International
Federation for
Housing and
Planning

Why I ended up living in Beijing’s hutongs

This guest blog from Tom Wolters, IFHP Council Representative for China, gives a fresh look into Beijing’s unique hutongs.

9/11 has a different symbolic value to me.  On that memorable day in 2001, with the horrifying images of the Twin Towers still in my eyes, I flew from Amsterdam to Beijing to embark on a new adventure as the Project Director of a 4 years EU-China environmental cooperation project.
 
In my work, I was immediately caught up in China’s contagious development drive – the enthusiasm, creativity, energy and vitality of the Chinese people and their eagerness to experience the outside world, induced by China’s reform and opening-up. It reminded me of the development boom in the 1960s and 1970s in The Netherlands, my home country, which had so much inspired me as a young planner/designer.
 
Not only China, but in particular Beijing turned out to be the place for me. It was not the first time I had visited Beijing, but you have to live a city to know it, and know it to own it. Beijing is China’s political, cultural and educational centre. I like the city because, despite its fast growth and big changes, it still has the Chinese culture in its veins.
 
Beijing’s spatial layout generally follows the north-south orientated checkerboard pattern of the ancient capital. That’s why native Beijingers will give you directions according to the compass direction: take the first to the North, then the second to the East. The cultural heart of the city is formed by Beijing’s famous hutongs, which reflect the culture of grassroots Pekingese. Hutongs are small lanes, giving passage to lines of courtyards (“siheyuans”), Beijing’s traditional homes. Typically, siheyuans are enclosed by single storey houses on all four sides, ideally with a gate at the south-east side, and built in a north-south orientation. One hutong connects with another, and siheyuan connects with siheyuan, to form a block, and blocks join with blocks to form a neighbourhood, also called a hutong (an old administrative division).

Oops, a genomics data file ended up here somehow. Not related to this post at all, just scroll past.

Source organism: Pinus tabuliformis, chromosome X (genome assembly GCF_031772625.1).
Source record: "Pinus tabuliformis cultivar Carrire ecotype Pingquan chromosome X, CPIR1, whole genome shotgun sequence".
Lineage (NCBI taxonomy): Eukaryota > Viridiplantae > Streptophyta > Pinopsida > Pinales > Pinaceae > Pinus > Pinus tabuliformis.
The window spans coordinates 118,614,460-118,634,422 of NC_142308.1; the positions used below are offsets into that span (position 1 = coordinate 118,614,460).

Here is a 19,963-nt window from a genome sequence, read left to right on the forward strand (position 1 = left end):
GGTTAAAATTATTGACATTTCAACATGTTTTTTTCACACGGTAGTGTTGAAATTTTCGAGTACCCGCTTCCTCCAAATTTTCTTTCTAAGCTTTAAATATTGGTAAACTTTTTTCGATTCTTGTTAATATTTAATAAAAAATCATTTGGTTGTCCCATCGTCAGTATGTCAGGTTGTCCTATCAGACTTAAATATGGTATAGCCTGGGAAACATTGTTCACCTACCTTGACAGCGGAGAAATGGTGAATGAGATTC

Over the last few decades, hutongs have rapidly disappeared as entire blocks of hutongs are levelled and replaced with high-rise modern buildings. This process has been partly halted by the Beijing government, which designated a number of them as protected areas. At the time we came to live in Beijing, most of the remaining hutongs were in decline, and many still are, with the rooms of what were originally one-family courtyards rented out to migrant workers by their impoverished owners or by government (who expropriated most of the courtyards during the Cultural Revolution). The hutongs were seen as slums without proper sanitation, with most residents dependent on public toilets. Nonetheless, my wife – who herself had experienced hutong life as a child spending summer holidays in the siheyuan of family friends – and I were both attracted by the unique traditional sense of community and street life. We used much of our free time to explore the hutongs, while, deep in our hearts, we hoped to run into an affordable siheyuan for ourselves. And we found one.
 
When we first entered the yard to see the owner, it was a mess with all kind of structures attached to decayed main buildings, and housing tenants. We had a brief discussion, and then I decided to buy. My wife looked at me, shocked. In this….? Yes, I answered. I couldn’t explain why - it was just the feeling that it was a good place. Later, when we were renovating the place, we heard from all sides — you made the right choice, the place has a good “feng shui” *.